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Windows Presentation Foundation
.NET 4.0+

WPF Selection Controls - RadioButton

The sixty-ninth part of the Windows Presentation Foundation Fundamentals tutorial continues to examine the selection controls of WPF. This article describes the RadioButton, which allows users to select one of several options.


The RadioButton control is the second of the five selection controls of Windows Presentation Foundation (WPF). Radio buttons are used when you wish to present the user with several options, from which they should select only one. They are usually used when there are only a few options available; for large numbers a drop-down list or a list box is generally a better choice.

Each RadioButton represents one of the available options and acts in a similar manner to a CheckBox. However, whereas a CheckBox is generally independent of other controls, RadioButtons are linked. Selecting one RadioButton, by clicking it, clears the others in the group.

To demonstrate the use of the RadioButton control we need a sample project. Create a new WPF Application project in Visual Studio, setting its name to "RadioButtonDemo". Once the solution is ready, replace the XAML in the main window with the following:

<Window x:Class="RadioButtonDemo.MainWindow"
        Title="RadioButton Demo"
    <Grid Background="LemonChiffon">
            <RowDefinition Height="1.7*"/>
        <RadioButton Grid.Row="0">Left Handed</RadioButton>
        <RadioButton Grid.Row="1">Right Handed</RadioButton>
        <RadioButton Grid.Row="2">Fast Double-Click</RadioButton>
        <RadioButton Grid.Row="3">Slow Double-Click</RadioButton>

The resultant window appears as shown below:

WPF RadioButton example window

Try running the program and clicking the radio buttons to see the results. You should see that only one can be selected at any time.

Reading and Setting the RadioButton State

RadioButtons share a base class with CheckBoxes, allowing you to configure and interact with them in much the same way. To determine the state of the control you can set or read the IsChecked property, which is true when selected, false when not selected and null when in an indeterminate state. You can also subscribe to the Checked, Unchecked and Indeterminate events, which are raised when the state changes to the appropriate value.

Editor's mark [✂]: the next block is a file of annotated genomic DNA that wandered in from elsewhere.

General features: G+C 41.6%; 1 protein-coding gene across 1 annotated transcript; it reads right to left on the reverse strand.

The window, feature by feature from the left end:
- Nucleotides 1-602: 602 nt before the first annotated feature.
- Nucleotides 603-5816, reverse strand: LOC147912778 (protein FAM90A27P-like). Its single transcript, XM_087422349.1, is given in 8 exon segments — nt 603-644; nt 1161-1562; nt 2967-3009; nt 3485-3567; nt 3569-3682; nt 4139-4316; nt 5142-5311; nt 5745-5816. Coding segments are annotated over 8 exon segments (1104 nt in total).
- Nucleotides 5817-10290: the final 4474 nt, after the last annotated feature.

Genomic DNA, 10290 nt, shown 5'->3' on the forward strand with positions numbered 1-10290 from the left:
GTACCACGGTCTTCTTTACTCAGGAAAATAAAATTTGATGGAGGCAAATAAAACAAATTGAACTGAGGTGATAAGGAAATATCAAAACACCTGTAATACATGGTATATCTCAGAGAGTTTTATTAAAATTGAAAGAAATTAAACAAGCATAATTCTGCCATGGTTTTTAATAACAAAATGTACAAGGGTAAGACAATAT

To demonstrate, modify the "Right Handed" RadioButton's XAML, as shown below. This will cause that option to be selected when the window is first loaded.

<RadioButton Grid.Row="1" IsChecked="True">Right Handed</RadioButton>

Grouping Radio Buttons

In the example window, all of the RadioButtons are linked. In reality, we would want to allow the user to choose two options. One would be to determine whether the mouse was configured as left or right handed and one would specify if the double-click speed should be fast or slow. To allow this, we must group the radio buttons.

To group a set of RadioButton controls, you set the GroupName property to a string value. All of the radio buttons with the same group name are linked but are not connected to controls in other groups.

To demonstrate, let's set the group name for the first two controls to "Handed". For the other two RadioButtons we'll use the name, "Speed". Modify the code for the four controls as follows:

<RadioButton Grid.Row="0" GroupName="Handed">Left Handed</RadioButton>
<RadioButton Grid.Row="1" GroupName="Handed" IsChecked="True">Right Handed</RadioButton>
<RadioButton Grid.Row="2" GroupName="Speed" IsChecked="True">Fast Double-Click</RadioButton>
<RadioButton Grid.Row="3" GroupName="Speed">Slow Double-Click</RadioButton>

Run the program again to see the effect. You will find that the two pairs of RadioButtons are now independent of each other.

8 June 2014